I’ve never been asked that question before, but I’m very glad you asked it, because I do an enormous amount of work on the semantics of the time until I’ve got the speech patterns absolutely perfect […] because the essence of speech is who we are.

Certain topics recur in the various interviews. ‘Families’, for instance, is one thread running through the collection. Jon Bauer’s Rocks in the Belly (2010) explores how an adult son abuses his power over his dying mother. Robert Drewe notes that, between his short story collections The Body Surfers (1983) and The Rip (2008), his focus on families has shifted. Kristina Olsson and David Malouf both talk of family secrets. Families are, says Malouf, ‘the greatest repository of secrets, and secrets are what writers are interested in’. He further explains: ‘family is also reflective of the larger society we live in’. Womersley, referring to his 2010 novel Bereft, confirms this: ‘I realised that the Walker family served as a metaphor for other families […] who’d lost their sons or daughters in the war.’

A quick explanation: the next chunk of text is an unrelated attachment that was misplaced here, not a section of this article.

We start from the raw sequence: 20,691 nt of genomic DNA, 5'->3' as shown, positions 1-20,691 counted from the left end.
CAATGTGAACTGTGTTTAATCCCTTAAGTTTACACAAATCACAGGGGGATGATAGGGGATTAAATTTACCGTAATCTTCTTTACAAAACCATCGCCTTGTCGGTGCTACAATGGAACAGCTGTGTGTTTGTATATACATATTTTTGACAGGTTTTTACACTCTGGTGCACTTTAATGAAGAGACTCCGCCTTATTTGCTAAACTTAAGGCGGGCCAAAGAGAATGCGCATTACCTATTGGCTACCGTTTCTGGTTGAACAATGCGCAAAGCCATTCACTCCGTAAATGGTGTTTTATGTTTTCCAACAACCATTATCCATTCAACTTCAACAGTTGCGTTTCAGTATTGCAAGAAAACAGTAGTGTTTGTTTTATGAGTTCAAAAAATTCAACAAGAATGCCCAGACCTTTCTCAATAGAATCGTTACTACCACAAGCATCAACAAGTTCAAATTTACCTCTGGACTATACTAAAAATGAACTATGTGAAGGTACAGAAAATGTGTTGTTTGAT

The exploration of Indigenous stories forms another fascinating theme. Both Howarth, author of the memoir Ten Hail Marys (2010), and novelist Behrendt are happy to be known as Indigenous authors. Behrendt gives a nuanced response:

… it’s very easy to be ghettoised as an Aboriginal author, and in that sense I think a lot of us resist that [… But] within our writing […] there are universal themes about family, about love, about betrayal, about hurt, about anger and jealousy, and these are things that actually unite us.

When it comes to non-Indigenous authors writing about Indigenous characters, Alex Miller discusses how he has built several novels on the foundation of his own Indigenous friendships. Morrissey uses romance fiction as a platform for Indigenous issues that ‘concern and interest’ her, and hopes her readers will ‘absorb’ understanding while reading for entertainment.